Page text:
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YSU board votes to keep YEC for 3 years



Published: Thu, April 1, 2010 @ 12:07 a.m.

By HAROLD GWIN

gwin@vindy.com

YOUNGSTOWN

Youngstown Early College will remain in Fedor Hall on the Youngstown State University campus for the next three years.

That’s a key point in a transition plan unanimously adopted by the YSU Board of Trustees, voting as the board’s Academic and Student Affairs Committee, on Wednesday.

YEC is a joint program launched by the university and the Youngstown city schools in 2004 to allow selected high school students to earn college credit while completing their high school education in a college-campus setting. It has about 250 students right now.

Wednesday’s vote substantially alters a February vote by the same committee to terminate the YEC partnership effective June 30 of this year, primarily because of finances.

It allows time for the program to transition from a school partnership with YSU to a partnership with the newly formed Eastern Gateway Community College.

The three-year plan is the work of a committee made up of representatives of YSU, EGCC and the city schools appointed to come up with a transition plan.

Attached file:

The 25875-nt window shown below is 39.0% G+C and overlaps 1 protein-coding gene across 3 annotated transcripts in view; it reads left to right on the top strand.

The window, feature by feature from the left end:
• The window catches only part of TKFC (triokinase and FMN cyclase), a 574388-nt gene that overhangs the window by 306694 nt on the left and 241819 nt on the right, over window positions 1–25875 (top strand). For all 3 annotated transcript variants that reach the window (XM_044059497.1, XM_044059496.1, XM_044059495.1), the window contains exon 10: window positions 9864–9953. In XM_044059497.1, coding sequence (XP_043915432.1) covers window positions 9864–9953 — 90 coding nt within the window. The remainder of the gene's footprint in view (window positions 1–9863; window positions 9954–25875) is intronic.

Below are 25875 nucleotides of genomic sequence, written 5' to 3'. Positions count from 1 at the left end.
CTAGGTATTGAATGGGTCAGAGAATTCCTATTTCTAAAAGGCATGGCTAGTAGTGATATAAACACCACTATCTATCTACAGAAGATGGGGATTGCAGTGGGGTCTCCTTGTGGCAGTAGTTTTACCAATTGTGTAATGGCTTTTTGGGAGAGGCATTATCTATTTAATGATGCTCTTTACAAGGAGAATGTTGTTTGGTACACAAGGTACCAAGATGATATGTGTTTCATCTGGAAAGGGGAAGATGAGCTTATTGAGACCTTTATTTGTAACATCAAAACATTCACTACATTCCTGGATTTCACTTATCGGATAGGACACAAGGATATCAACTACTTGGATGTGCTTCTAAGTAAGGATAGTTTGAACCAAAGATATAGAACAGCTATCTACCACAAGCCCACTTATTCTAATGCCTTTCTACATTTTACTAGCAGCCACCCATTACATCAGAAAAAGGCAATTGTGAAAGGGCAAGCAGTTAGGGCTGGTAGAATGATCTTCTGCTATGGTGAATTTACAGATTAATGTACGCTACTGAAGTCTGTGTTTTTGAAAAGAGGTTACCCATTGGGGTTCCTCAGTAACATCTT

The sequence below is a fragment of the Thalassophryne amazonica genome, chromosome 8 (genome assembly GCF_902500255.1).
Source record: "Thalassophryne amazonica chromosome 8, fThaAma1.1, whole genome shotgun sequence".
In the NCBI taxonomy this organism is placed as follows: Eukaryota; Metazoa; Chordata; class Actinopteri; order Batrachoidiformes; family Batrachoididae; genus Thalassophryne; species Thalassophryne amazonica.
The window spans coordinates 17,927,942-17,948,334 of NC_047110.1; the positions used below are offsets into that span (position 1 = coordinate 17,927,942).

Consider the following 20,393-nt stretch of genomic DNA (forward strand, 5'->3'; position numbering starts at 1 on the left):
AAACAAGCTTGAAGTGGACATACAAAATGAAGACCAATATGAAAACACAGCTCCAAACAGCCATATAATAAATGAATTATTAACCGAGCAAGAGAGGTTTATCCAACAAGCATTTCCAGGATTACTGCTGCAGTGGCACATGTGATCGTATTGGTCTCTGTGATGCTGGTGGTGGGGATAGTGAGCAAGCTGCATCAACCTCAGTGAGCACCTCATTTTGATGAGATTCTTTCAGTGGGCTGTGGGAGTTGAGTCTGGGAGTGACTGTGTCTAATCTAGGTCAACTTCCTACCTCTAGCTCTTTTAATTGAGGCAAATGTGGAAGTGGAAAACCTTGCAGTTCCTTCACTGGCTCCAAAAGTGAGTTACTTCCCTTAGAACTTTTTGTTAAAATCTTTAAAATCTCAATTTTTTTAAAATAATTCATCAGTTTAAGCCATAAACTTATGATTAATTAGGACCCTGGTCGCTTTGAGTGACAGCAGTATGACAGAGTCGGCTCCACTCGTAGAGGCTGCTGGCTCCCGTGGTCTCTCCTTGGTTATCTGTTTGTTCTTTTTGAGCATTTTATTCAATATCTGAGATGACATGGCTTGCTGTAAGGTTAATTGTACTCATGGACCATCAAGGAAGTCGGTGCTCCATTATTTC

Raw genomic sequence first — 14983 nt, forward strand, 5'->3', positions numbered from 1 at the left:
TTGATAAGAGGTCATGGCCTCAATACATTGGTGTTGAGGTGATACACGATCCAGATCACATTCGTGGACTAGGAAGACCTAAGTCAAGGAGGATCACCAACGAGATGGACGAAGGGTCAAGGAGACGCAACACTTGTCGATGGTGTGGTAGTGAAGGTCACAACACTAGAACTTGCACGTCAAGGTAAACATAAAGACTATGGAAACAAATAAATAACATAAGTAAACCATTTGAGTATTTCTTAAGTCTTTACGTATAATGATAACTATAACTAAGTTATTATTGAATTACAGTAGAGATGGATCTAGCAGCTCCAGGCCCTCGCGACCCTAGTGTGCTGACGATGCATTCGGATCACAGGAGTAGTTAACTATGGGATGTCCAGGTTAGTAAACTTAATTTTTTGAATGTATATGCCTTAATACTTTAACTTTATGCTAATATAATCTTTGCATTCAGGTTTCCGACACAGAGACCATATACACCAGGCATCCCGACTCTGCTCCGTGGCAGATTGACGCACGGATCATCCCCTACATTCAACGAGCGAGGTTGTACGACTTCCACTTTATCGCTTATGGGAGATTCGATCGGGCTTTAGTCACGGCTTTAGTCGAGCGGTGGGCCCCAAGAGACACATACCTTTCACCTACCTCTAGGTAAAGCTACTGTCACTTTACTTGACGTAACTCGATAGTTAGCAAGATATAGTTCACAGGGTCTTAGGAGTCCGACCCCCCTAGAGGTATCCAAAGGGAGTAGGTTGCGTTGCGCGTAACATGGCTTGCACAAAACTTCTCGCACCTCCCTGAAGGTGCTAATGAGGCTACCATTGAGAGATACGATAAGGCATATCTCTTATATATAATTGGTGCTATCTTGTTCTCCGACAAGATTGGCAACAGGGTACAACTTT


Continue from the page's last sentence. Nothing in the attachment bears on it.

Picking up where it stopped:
The plan has yet to be approved by the city school board or the EGCC Board of Trustees.

Anthony Catale, school board president, said it will be presented at the school board’s April 13 meeting, and Laura Meeks, EGCC president, said it will be presented soon to her board as well.

The Rev. Lewis Macklin II, president of ACTION, a faith-based community-action group that was pushing the YSU trustees to support some form of transition plan, thanked the trustees for their decision. It shows forward thinking and that YSU holds the early-college students in high regard. It will allow them to continue to get a quality education in their own community, he said.

Catale said many details remain to be worked out, but getting approval for the transition plan allows the city school district to tell students and parents how the program will be structured next year. With its future uncertain, some students might have considered transferring to other schools under open enrollment or the state voucher program, he said.

Trustee Harry Meshel, who had led the move to end the program in February, said the transition plan makes more sense than cutting the program off cold.


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